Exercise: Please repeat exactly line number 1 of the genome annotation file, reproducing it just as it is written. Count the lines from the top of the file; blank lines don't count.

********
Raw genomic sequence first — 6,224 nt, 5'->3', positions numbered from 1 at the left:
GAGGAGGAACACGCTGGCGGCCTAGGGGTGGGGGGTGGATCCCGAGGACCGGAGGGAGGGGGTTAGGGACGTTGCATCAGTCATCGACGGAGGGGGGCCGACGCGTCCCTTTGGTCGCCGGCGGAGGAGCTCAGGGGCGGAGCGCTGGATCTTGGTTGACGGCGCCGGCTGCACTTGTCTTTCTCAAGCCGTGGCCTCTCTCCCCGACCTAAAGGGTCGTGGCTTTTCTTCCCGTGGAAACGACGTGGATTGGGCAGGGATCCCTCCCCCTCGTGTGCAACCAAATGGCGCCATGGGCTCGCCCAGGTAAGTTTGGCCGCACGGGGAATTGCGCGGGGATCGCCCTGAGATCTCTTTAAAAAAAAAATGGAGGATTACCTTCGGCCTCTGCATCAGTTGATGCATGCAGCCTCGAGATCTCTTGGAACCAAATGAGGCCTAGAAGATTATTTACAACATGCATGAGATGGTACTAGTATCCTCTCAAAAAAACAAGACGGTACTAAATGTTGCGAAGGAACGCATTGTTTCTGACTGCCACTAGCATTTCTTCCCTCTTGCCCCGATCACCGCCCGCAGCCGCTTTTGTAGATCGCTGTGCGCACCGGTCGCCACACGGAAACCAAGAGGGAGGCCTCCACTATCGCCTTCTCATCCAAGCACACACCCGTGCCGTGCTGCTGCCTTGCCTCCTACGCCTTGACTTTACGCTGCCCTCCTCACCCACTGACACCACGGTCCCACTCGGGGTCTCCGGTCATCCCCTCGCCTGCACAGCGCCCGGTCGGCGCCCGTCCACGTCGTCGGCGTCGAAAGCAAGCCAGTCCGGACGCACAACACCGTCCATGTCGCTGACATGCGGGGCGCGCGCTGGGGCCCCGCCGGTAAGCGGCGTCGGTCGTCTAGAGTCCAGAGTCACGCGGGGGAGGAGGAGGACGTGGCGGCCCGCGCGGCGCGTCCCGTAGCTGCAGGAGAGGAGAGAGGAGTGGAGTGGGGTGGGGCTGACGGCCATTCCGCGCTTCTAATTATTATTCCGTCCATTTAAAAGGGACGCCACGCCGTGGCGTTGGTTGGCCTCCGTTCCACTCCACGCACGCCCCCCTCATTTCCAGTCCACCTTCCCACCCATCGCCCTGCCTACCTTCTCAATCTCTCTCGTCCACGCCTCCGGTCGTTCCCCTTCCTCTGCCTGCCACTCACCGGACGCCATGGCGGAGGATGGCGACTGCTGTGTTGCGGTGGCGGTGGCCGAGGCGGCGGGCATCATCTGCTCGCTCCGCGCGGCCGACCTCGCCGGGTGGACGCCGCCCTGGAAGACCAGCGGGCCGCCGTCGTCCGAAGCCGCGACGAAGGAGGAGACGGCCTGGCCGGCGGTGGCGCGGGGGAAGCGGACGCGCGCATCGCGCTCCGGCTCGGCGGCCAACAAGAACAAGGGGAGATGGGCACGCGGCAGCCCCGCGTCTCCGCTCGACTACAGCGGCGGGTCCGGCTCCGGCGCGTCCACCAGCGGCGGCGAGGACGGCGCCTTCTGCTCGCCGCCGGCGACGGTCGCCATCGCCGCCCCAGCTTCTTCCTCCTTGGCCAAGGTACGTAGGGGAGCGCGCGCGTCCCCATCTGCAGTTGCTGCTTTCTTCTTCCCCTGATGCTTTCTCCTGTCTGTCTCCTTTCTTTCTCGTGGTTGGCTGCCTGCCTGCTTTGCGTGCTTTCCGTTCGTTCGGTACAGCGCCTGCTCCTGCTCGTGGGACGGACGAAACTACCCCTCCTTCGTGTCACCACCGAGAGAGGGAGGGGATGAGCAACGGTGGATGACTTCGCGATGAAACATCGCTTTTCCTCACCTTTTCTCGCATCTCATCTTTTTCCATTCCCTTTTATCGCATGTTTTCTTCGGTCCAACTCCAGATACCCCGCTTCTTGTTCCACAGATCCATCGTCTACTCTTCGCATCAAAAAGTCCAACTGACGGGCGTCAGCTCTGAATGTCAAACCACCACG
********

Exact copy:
Raw genomic sequence first — 6,224 nt, 5'->3', positions numbered from 1 at the left: